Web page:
“Globalworth has been relatively unaffected by the pandemic, with its strong balance sheet and a solid base of multinational tenants which favour the region,” Sasse points out.
In the UK, Capital & Regional was hard hit by Covid-19, and Growthpoint’s investment case in this pure retail REIT was severely impacted, notwithstanding its favourable community centre strategy, with a high proportion of non-discretionary retail. While all its shopping centres remained open throughout 2020, only around 30% of retailers could trade for the full year. There was some reprieve during the six months, and in mid-December 98% of the portfolio was trading before lockdown restrictions were re-introduced. Exacerbated by the pandemic, 17 national retailers faced business failure. Together, this placed pressure on income (down GBP15.1million), values (down 27.5%), and leverage (net LTVof 65%). Capital & Regional has signed waivers for all current income covenants with all its financiers. Its high cash reserves of over GBP80 million protect its liquidity position. Even in this challenging environment, Capital & Regional collected 80% of rental during the 2020 calendar year and reported a resilient 92% commercial occupancy at end-December.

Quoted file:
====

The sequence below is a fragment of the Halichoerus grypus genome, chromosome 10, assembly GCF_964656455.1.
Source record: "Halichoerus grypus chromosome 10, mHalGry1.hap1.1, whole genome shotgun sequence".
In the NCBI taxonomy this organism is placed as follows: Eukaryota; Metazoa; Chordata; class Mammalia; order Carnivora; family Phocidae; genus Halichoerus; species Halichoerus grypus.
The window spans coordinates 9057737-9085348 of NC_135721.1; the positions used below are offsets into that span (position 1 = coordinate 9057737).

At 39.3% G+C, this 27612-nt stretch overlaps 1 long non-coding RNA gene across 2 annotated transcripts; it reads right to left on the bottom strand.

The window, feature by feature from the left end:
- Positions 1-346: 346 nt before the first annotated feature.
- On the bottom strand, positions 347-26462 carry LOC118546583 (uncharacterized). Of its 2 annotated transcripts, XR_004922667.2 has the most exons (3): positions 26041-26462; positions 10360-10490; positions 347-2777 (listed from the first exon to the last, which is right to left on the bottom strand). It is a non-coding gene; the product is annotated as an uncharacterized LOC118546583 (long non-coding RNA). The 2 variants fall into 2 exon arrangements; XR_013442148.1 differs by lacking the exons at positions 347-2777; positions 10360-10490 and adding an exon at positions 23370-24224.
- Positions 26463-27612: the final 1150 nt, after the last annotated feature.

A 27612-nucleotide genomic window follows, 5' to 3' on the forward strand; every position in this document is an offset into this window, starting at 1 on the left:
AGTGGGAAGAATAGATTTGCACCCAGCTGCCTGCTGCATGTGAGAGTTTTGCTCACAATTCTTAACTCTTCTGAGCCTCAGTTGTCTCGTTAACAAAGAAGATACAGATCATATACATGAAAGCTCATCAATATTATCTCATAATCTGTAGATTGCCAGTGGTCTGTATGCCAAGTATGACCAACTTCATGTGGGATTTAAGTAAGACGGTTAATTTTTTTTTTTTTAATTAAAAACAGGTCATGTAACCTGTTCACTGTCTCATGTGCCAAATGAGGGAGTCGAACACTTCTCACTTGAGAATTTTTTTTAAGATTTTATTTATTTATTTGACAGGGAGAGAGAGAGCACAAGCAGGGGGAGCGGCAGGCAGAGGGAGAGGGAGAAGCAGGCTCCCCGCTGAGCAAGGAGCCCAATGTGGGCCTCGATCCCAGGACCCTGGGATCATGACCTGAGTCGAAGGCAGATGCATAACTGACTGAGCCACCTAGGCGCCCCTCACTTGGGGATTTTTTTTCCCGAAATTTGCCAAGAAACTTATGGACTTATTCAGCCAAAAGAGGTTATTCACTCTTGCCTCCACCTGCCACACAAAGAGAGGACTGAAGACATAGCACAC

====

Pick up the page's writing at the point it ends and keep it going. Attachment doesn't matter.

“The UK’s easing of restrictions should allow all non-essential retailers to re-open by mid-April. However, the pandemic has accelerated structural shifts already underway in UK’s retail industry. More certainty is needed to accurately assess Capital & Regional’s altered retail landscape and business needs and determine the best approach to address its debt levels and shape its future,” says Sasse.
Growthpoint remains focused on protecting its balance sheet and optimising its advantages in a persistently challenging environment.
“In an extremely uncertain time, we have demonstrated the benefits good liquidity and balance sheet strength. This will remain a clear focus and priority, which supports our sustainability and performance for all our stakeholders and enables Growthpoint to continue to advance its strategic thrusts,” concludes Sasse.